A TB infected woman, Letitia Kleinbooi, receives treatment at Mayenkeze Clinic in Khayelitsha township, Cape Town.
Photo:Jose Cendon

Durban, South Africa – Presenting operational research findings at the 4th South African TB Conference, Doctors Without Borders (MSF) together with other treatment activists, called on government authorities to urgently scale up access to a cost-effective decentralised treatment model for drug-resistant tuberculosis (DR-TB), and to increase access to more affordable versions of drugs to develop better DR-TB treatment regimens.

South Africa faces a growing epidemic of DR-TB with more than 14,000 people a year diagnosed with the disease, for which treatment outcomes are poor with current standard drug regimens. Generally, up to 20% of DR-TB patients are also resistant to the few available second-line drugs and they are considered to have extensively drug-resistant (XDR-TB), or pre-XDR TB. Today less than half of those diagnosed with DR-TB in South Africa are started on treatment – and those who do start face less than 50% chance of cure.

“To slash death rates and new infections South Africa must take urgent action to end the deadly waiting game for thousands of patients, by scaling up decentralised treatment models and developing more effective new drug regimens. Politicians with another five years in office have time on their side, but with the sub-optimal treatment tools available today, patients certainly do not,” said MSF TB doctor Jennifer Hughes.

MSF research presented at the 4th SA TB Conference indicated that using new diagnostic tools within a decentralised model of care reduces the time it takes to start patients on treatment, from several months to less than a week. More rapid treatment initiation shortens the time a person risks infecting others while a fully decentralised model – where treatment initiation and case management is conducted in primary care facilities – can reduce the number of patients requiring costly hospital stays.

A study, presented by MSF and the University of Cape Town, found that a fully decentralised model was 42% cheaper than a fully centralised hospital-based model. The study indicated the average cost per patient could be as low as R72,103 in a fully decentralised DR-TB treatment model compared to R124,918 per patient in a fully centralised hospital-based model. The average cost per patient in two partially decentralised models examined in the study ranged from R75,907 to R89,438. According to the study, hospitalisation accounted for a significant portion of the cost per patient: 68% of the costs for fully centralised hospital-based models, compared to less than 45% for decentralised DR-TB care models.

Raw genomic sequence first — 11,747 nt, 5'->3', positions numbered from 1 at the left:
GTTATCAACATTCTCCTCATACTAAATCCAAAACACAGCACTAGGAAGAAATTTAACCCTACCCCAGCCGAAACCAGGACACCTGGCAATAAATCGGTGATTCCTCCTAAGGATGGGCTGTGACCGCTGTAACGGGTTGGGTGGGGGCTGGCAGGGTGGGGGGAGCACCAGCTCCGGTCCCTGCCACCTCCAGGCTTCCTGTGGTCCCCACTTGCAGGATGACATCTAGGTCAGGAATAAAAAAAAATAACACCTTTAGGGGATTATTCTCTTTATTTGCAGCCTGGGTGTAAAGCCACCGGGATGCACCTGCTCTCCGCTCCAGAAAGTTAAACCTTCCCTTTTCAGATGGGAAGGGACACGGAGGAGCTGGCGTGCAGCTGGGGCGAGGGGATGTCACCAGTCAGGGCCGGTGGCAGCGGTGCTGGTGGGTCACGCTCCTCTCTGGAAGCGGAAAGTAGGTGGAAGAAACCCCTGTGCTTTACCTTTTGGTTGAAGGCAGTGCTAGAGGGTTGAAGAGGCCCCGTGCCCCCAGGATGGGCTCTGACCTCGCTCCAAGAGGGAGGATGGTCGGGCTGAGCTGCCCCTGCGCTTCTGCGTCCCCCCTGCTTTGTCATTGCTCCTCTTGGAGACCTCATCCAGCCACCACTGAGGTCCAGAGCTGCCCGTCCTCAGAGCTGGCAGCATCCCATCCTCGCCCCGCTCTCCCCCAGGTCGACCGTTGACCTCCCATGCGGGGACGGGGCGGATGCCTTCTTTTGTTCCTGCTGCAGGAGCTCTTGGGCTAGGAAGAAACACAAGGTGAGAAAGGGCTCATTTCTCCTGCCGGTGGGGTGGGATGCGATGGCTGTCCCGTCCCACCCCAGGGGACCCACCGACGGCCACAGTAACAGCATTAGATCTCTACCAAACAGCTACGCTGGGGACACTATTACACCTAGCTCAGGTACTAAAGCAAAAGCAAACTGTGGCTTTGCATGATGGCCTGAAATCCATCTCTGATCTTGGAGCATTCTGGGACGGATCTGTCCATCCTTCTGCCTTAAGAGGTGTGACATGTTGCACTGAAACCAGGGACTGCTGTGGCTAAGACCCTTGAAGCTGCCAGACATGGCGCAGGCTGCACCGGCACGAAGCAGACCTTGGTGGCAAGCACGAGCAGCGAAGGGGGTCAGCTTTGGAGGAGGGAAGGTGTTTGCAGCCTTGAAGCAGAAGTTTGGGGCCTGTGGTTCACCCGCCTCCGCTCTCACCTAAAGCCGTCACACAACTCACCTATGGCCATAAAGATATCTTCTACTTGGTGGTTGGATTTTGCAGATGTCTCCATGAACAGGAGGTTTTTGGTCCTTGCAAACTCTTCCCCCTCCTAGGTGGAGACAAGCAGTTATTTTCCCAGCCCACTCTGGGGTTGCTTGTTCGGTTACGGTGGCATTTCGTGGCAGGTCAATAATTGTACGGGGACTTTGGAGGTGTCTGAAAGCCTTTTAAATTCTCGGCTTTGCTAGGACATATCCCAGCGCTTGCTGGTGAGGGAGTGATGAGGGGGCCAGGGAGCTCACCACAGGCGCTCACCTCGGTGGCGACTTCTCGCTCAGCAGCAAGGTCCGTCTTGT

People collects tablets against TB at Mayenkeze Clinic in Khayelitsha township, Cape Town.
Photo:Jose Cendon

The study projected that the potential annual cost-savings to the national TB programme – with full implementation of decentralised DR-TB care across South Africa – could reach up to R847 million.
“The cost benefits of decentralised models of care are clear, as are the positive impacts for patients The race should now be on to turn plans into action,” said John Ashmore, MSF Deputy Project Coordinator in Khayelitsha. “But nearly three years after the Department of Health adopted a national DR-TB decentralisation policy, progress has been slow and uneven in many other areas in South Africa. The National Department of Health must ensure provinces are adequately supported to design and implement decentralisation strategies.”

While full implementation of decentralised models of care hold much promise the available outdated drugs used to treat people still frustrate greater success.  MSF experience shows that over 30% of patients are lost from treatment during the brutal two-year regimen– which consists of over 14,000 pills and painful injections which can have terrible side effects.

“The first new TB drugs in 50 years are entering the global market, but other promising drugs are too expensive to help everyone who could benefit from them. The Departments of Health and Science and Technology should promote research that tests how these new drugs could be used together to create shorter, more effective treatment regimens. They must also collaborate with the Medicines Control Council to prioritise registration of the required medicines,” said Dr Hughes.

The antibiotic linezolid is a drug that could be used in developing a better DR-TB regimen, which MSF has been using for selected DR-TB patients in Khayelitsha since 2011. The pharmaceutical company Pfizer holds a monopoly on linezolid sales in South Africa and charges over R700 per daily pill in the private sector. This high price limits the number of patients MSF can offer linezolid to as an effective treatment option within a multi-drug regimen.

MSF’s attempts to expand access to linezolid have thus far been frustrated. In December 2013 MSF filed an application with the Medicines Control Council (MCC), requesting permission to import a quality-approved generic linezolid product that was not yet registered in South Africa, at a dramatically lower price of R80 per tablet. The MCC rejected MSF’s application, claiming that affordability was not a consideration. In March 2014 MSF appealed this decision and negotiations with the MCC to find a resolution continue.

“We strongly disagree with the MCC’s reason for rejecting our application. The high price of linezolid is the main barrier to MSF providing greater access for our patients. We think the MCC is compelled to progressively realise the constitutional right of everyone in South Africa to have access to healthcare services – especially for life-threatening conditions such as DR-TB,” said Julia Hill, MSF Access Advocacy Officer.

Find out more about MSF in South Africa